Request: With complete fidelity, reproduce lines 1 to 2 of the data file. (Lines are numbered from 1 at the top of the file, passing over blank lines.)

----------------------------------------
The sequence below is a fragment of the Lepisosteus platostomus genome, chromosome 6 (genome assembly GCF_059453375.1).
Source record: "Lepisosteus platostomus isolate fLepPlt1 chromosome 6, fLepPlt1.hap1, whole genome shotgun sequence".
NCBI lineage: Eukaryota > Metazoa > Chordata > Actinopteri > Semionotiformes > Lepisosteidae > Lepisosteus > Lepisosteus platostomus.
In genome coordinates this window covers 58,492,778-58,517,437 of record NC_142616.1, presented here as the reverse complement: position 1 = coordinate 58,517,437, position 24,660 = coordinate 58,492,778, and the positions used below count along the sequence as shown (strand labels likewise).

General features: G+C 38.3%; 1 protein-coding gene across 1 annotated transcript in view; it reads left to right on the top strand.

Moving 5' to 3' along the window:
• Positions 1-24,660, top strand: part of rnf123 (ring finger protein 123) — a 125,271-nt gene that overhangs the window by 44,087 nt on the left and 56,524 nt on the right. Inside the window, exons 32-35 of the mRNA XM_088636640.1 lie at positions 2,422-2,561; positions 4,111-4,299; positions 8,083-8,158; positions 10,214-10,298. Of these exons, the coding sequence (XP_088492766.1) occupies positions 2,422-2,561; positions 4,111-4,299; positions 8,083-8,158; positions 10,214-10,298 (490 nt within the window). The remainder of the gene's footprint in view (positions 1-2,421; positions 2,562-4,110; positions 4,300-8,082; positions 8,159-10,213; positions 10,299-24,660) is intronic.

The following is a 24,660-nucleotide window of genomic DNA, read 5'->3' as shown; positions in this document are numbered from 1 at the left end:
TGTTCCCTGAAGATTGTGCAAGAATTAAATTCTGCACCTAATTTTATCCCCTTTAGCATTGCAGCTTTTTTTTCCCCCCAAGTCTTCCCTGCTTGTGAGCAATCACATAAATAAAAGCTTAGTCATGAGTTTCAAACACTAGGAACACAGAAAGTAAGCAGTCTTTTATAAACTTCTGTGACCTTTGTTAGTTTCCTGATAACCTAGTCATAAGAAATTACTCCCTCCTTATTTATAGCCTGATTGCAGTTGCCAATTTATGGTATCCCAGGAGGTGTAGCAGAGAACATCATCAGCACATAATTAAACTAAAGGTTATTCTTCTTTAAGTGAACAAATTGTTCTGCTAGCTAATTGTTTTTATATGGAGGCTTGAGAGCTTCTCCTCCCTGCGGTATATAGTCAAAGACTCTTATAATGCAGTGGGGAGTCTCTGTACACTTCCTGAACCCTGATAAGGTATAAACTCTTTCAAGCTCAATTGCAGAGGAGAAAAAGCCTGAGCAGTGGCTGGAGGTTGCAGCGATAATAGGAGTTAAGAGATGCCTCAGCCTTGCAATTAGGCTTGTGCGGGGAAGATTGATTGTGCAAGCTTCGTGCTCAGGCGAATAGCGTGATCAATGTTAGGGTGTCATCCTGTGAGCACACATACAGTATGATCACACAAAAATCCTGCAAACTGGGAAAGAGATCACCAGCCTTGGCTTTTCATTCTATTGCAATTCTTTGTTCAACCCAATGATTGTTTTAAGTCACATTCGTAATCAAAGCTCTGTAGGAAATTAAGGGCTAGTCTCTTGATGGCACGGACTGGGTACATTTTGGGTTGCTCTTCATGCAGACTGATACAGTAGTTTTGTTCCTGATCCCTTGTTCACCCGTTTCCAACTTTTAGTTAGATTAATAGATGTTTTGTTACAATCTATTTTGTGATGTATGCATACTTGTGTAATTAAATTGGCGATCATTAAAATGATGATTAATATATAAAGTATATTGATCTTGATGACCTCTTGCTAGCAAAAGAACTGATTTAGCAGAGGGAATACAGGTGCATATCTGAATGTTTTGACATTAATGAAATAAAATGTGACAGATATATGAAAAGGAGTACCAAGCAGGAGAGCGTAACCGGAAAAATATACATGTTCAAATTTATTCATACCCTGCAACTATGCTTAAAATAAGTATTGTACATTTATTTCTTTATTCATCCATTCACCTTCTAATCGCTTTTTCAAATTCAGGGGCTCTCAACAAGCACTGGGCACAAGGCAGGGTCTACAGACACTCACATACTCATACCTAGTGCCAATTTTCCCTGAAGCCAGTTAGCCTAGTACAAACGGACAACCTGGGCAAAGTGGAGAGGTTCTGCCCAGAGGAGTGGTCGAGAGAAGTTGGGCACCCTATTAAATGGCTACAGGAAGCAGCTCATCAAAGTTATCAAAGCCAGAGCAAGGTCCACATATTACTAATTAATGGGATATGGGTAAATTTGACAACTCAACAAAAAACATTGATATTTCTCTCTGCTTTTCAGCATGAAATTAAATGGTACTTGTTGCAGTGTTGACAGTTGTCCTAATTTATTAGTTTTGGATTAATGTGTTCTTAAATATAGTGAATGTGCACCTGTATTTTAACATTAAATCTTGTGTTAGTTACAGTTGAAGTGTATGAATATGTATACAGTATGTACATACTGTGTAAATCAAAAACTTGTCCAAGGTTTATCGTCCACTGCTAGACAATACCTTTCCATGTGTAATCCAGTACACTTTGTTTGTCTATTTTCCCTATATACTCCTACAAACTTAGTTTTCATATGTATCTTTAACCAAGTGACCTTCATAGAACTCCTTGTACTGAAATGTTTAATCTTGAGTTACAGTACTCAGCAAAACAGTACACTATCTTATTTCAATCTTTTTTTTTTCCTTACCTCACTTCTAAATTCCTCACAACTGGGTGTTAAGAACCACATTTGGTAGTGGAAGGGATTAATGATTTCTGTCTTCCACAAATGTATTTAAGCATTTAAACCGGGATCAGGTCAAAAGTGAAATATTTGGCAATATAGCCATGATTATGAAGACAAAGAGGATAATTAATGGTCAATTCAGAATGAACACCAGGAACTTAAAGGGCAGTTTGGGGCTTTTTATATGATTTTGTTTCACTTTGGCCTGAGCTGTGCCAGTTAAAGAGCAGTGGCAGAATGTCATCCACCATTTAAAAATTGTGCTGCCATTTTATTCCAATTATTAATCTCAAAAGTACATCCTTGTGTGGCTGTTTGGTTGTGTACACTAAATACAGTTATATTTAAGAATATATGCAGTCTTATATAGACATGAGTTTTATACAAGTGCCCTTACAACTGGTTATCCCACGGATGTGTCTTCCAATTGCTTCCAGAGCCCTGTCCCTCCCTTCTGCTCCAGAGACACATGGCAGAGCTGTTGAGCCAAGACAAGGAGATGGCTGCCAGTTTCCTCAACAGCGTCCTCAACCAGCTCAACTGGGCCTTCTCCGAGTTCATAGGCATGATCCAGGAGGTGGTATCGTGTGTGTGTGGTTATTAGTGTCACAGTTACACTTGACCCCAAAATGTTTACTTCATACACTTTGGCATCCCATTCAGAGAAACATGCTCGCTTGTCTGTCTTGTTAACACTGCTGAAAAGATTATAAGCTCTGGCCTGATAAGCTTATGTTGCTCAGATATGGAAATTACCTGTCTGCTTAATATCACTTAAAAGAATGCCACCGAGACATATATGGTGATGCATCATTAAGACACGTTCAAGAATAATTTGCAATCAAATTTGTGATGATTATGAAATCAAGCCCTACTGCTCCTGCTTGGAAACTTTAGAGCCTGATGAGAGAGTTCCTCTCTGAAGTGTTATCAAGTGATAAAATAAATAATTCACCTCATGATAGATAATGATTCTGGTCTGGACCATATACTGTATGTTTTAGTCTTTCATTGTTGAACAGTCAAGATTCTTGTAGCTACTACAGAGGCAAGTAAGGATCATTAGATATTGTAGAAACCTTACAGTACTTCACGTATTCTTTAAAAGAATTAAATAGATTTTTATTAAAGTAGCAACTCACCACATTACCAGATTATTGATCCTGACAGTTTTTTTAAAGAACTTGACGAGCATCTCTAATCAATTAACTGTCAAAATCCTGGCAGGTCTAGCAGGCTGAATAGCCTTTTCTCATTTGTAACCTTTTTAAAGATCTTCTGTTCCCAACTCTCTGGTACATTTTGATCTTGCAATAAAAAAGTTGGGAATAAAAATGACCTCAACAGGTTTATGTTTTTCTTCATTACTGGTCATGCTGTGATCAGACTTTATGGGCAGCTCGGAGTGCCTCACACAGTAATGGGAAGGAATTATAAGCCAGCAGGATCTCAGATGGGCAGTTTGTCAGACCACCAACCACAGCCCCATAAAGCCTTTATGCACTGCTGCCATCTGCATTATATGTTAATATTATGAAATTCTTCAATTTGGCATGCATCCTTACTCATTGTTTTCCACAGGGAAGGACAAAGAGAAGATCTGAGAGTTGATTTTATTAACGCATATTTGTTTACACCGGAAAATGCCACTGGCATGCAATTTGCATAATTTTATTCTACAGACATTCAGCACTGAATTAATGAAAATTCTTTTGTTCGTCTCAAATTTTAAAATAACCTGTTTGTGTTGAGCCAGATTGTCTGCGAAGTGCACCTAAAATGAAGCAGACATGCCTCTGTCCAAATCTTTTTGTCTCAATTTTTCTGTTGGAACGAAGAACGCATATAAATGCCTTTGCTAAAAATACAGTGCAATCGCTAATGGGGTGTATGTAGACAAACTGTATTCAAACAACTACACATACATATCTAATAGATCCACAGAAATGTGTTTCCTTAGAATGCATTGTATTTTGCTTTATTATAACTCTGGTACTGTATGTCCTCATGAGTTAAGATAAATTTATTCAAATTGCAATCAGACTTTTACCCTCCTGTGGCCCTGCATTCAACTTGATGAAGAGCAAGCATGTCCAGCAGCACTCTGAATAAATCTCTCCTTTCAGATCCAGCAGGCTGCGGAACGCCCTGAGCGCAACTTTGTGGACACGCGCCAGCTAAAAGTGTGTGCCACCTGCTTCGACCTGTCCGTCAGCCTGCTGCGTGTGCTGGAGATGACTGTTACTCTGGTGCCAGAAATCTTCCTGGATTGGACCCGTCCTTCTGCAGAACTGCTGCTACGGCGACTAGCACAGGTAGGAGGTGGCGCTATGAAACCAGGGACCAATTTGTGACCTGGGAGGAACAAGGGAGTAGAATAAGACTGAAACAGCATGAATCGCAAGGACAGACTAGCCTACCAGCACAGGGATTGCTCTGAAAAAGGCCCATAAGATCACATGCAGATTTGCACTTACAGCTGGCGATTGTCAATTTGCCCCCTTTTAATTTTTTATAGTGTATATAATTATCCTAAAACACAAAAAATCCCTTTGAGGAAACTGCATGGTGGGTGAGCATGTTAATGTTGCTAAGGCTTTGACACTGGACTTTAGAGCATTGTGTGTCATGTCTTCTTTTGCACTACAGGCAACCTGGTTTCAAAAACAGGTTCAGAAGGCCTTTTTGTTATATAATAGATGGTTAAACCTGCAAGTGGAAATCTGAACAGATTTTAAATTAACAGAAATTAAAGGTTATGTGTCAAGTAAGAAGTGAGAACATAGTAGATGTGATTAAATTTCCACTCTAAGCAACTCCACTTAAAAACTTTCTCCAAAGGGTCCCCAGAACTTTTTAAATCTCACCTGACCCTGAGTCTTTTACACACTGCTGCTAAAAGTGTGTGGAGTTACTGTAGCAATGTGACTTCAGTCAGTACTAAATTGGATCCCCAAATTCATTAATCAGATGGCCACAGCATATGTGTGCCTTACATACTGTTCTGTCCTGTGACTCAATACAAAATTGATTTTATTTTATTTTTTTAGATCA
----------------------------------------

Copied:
The sequence below is a fragment of the Lepisosteus platostomus genome, chromosome 6 (genome assembly GCF_059453375.1).
Source record: "Lepisosteus platostomus isolate fLepPlt1 chromosome 6, fLepPlt1.hap1, whole genome shotgun sequence".